Let’s address the core issue – linking online and offline. Ultimately if you can’t do this then you don’t stand a chance of being able to say whether this site to store effort was worth it. Luckily for you, it’s not all that complicated. You will need:
- A digital analytics system that uses an anonymous ID as a key (Google Analytics or Adobe Analytics would work).
- For the above system to also ingest data from external sources either in real-time or batch format (still GA or AA).
- Some sort of reservation ID system in store. This could be similar to a click and collect system you have or something more simplistic like a queueing system you used to get at the butcher’s back in the 90s (some supermarkets still have those… pretty sure it’s for nostalgic people like me).
- Willing and competent developers.
- A professional services partner that actually knows what they’re doing… or at least isn’t going to charge you for the hours they spend fumbling around trying to make it work before they find one of our articles and pass it off as their own expertise.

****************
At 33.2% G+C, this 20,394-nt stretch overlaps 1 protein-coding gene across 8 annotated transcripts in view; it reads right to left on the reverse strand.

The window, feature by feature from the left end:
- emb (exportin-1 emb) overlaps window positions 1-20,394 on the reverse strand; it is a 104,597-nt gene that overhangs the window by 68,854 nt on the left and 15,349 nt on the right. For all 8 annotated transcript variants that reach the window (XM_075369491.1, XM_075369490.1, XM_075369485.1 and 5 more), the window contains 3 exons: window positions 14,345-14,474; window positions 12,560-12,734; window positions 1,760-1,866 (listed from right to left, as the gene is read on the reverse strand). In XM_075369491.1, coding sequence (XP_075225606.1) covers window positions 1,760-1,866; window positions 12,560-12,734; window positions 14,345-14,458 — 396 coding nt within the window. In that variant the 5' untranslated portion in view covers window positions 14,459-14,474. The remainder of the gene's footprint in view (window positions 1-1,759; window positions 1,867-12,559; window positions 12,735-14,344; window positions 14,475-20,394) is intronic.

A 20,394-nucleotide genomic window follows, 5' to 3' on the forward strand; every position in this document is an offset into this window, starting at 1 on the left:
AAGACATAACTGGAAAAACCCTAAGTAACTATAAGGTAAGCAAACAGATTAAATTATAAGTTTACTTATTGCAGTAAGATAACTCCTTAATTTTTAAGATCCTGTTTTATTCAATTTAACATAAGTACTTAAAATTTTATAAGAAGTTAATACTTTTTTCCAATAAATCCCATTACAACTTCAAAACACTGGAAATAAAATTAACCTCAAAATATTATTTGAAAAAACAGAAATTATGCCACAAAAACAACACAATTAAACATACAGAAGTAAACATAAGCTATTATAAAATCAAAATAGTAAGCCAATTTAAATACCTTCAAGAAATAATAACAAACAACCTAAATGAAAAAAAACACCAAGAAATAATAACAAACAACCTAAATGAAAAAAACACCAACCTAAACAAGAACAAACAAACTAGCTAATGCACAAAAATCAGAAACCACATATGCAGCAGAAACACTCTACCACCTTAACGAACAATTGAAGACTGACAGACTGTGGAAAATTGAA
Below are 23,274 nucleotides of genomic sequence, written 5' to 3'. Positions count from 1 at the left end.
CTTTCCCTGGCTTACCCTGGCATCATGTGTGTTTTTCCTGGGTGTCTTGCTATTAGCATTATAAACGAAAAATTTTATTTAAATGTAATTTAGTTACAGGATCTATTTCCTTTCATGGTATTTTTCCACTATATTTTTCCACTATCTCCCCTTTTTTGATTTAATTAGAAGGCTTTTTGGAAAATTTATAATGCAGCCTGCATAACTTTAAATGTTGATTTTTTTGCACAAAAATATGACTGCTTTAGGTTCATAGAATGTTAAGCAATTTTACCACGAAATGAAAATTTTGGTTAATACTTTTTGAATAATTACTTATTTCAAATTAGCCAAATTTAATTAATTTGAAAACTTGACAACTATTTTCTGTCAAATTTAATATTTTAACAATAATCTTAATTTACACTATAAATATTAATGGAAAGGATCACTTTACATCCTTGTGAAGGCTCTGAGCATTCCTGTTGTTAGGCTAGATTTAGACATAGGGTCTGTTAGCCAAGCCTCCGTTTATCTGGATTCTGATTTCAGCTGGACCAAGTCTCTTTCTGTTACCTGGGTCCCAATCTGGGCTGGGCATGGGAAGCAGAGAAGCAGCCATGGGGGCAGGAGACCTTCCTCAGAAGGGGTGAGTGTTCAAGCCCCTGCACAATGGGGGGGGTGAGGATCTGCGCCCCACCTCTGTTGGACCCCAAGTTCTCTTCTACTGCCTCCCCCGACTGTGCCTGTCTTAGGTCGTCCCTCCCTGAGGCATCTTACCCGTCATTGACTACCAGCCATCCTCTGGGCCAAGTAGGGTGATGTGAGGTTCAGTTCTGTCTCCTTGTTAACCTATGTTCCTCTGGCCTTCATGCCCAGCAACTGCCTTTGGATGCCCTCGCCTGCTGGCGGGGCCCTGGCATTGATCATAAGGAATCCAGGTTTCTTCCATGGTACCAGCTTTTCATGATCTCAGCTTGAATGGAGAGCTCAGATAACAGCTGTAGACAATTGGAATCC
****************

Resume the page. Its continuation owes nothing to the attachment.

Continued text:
Note that I’m unlikely to have mentioned any technology that you don’t already have. All we need is a binding key and a bit of creativity. The basic flow would be:
- User hits the site
- Trigger message shown (for one of the reasons given above)
- An ID is generated by the website and by the analytics tool
- The analytics tool ID and website/app ID is given to the back-end (IDs linked)
- User arrives in store and presents ID generated by website/app
- User purchases item(s) and all website/app ID logged as a field against purchases
- API request made to the analytics system pushing transaction event data and links based on the IDs stored (hinged off analytics ID)
Yes, I am simplifying the approach and there are various specifics one needs to account for depending on what point-of-sale system is used and which specific analytics tool is used but actually these are relatively minor compared to the level of insight this can open up for a business.
Realistically, the above could be delivered within 3 months and a professional services budget of approx £15,000-£50,000*. I normally see quotes with at least one extra 0 on it for this sort of stuff.
*If you’re reading this and it’s not 2023 please consider what inflation has done since 2023. If we continue at 2022 pace then you might have to add an extra 0 on by now. If Putin and Brexit had a lovechild it would actually be Satan.
And that’s it… that’s Stage 1. No super expensive tech, no massively lengthy development cycles and we can start to join up the customer experience online and offline in a useful way for the customer whilst also very likely (not guaranteed) increasing order conversion rates. So what’s next?